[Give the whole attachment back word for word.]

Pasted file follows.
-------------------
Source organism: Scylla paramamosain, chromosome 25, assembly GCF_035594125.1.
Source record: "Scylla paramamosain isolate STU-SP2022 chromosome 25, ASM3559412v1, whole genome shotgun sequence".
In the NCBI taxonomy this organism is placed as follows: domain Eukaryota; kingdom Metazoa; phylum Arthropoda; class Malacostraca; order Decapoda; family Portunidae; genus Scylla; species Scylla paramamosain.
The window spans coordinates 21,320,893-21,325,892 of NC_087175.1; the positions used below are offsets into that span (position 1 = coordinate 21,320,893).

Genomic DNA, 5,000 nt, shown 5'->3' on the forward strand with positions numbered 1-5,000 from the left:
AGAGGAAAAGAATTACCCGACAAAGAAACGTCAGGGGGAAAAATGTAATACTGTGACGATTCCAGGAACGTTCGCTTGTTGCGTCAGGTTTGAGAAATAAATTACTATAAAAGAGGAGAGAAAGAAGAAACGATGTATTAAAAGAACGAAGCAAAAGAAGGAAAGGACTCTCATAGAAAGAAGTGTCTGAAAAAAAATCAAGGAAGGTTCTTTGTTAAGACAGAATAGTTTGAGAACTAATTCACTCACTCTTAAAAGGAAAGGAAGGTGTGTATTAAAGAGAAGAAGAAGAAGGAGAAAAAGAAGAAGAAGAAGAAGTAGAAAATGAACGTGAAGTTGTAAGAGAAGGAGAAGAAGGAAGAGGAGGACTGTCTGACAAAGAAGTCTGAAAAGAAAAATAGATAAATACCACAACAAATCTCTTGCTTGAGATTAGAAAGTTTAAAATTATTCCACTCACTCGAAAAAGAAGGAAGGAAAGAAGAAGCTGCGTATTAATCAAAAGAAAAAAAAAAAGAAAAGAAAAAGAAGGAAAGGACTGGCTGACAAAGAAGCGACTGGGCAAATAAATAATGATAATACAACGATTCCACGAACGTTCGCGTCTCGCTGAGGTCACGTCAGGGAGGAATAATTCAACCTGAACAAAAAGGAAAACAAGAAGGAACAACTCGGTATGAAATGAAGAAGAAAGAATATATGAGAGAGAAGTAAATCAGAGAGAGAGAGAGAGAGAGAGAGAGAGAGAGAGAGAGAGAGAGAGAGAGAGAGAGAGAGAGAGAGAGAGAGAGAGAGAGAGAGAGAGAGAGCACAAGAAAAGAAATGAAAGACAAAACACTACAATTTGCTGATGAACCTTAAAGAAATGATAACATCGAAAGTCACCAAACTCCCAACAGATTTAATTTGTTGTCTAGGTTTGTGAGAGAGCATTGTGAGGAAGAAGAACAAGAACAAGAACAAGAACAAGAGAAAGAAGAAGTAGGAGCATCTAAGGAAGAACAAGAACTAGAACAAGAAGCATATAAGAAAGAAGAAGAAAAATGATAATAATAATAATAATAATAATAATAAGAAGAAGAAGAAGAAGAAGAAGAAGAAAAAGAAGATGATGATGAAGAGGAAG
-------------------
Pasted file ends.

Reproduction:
Source organism: Scylla paramamosain, chromosome 25, assembly GCF_035594125.1.
Source record: "Scylla paramamosain isolate STU-SP2022 chromosome 25, ASM3559412v1, whole genome shotgun sequence".
In the NCBI taxonomy this organism is placed as follows: domain Eukaryota; kingdom Metazoa; phylum Arthropoda; class Malacostraca; order Decapoda; family Portunidae; genus Scylla; species Scylla paramamosain.
The window spans coordinates 21,320,893-21,325,892 of NC_087175.1; the positions used below are offsets into that span (position 1 = coordinate 21,320,893).

Genomic DNA, 5,000 nt, shown 5'->3' on the forward strand with positions numbered 1-5,000 from the left:
AGAGGAAAAGAATTACCCGACAAAGAAACGTCAGGGGGAAAAATGTAATACTGTGACGATTCCAGGAACGTTCGCTTGTTGCGTCAGGTTTGAGAAATAAATTACTATAAAAGAGGAGAGAAAGAAGAAACGATGTATTAAAAGAACGAAGCAAAAGAAGGAAAGGACTCTCATAGAAAGAAGTGTCTGAAAAAAAATCAAGGAAGGTTCTTTGTTAAGACAGAATAGTTTGAGAACTAATTCACTCACTCTTAAAAGGAAAGGAAGGTGTGTATTAAAGAGAAGAAGAAGAAGGAGAAAAAGAAGAAGAAGAAGAAGTAGAAAATGAACGTGAAGTTGTAAGAGAAGGAGAAGAAGGAAGAGGAGGACTGTCTGACAAAGAAGTCTGAAAAGAAAAATAGATAAATACCACAACAAATCTCTTGCTTGAGATTAGAAAGTTTAAAATTATTCCACTCACTCGAAAAAGAAGGAAGGAAAGAAGAAGCTGCGTATTAATCAAAAGAAAAAAAAAAAGAAAAGAAAAAGAAGGAAAGGACTGGCTGACAAAGAAGCGACTGGGCAAATAAATAATGATAATACAACGATTCCACGAACGTTCGCGTCTCGCTGAGGTCACGTCAGGGAGGAATAATTCAACCTGAACAAAAAGGAAAACAAGAAGGAACAACTCGGTATGAAATGAAGAAGAAAGAATATATGAGAGAGAAGTAAATCAGAGAGAGAGAGAGAGAGAGAGAGAGAGAGAGAGAGAGAGAGAGAGAGAGAGAGAGAGAGAGAGAGAGAGAGAGAGAGAGAGAGAGAGAGAGCACAAGAAAAGAAATGAAAGACAAAACACTACAATTTGCTGATGAACCTTAAAGAAATGATAACATCGAAAGTCACCAAACTCCCAACAGATTTAATTTGTTGTCTAGGTTTGTGAGAGAGCATTGTGAGGAAGAAGAACAAGAACAAGAACAAGAACAAGAGAAAGAAGAAGTAGGAGCATCTAAGGAAGAACAAGAACTAGAACAAGAAGCATATAAGAAAGAAGAAGAAAAATGATAATAATAATAATAATAATAATAATAAGAAGAAGAAGAAGAAGAAGAAGAAGAAAAAGAAGATGATGATGAAGAGGAAG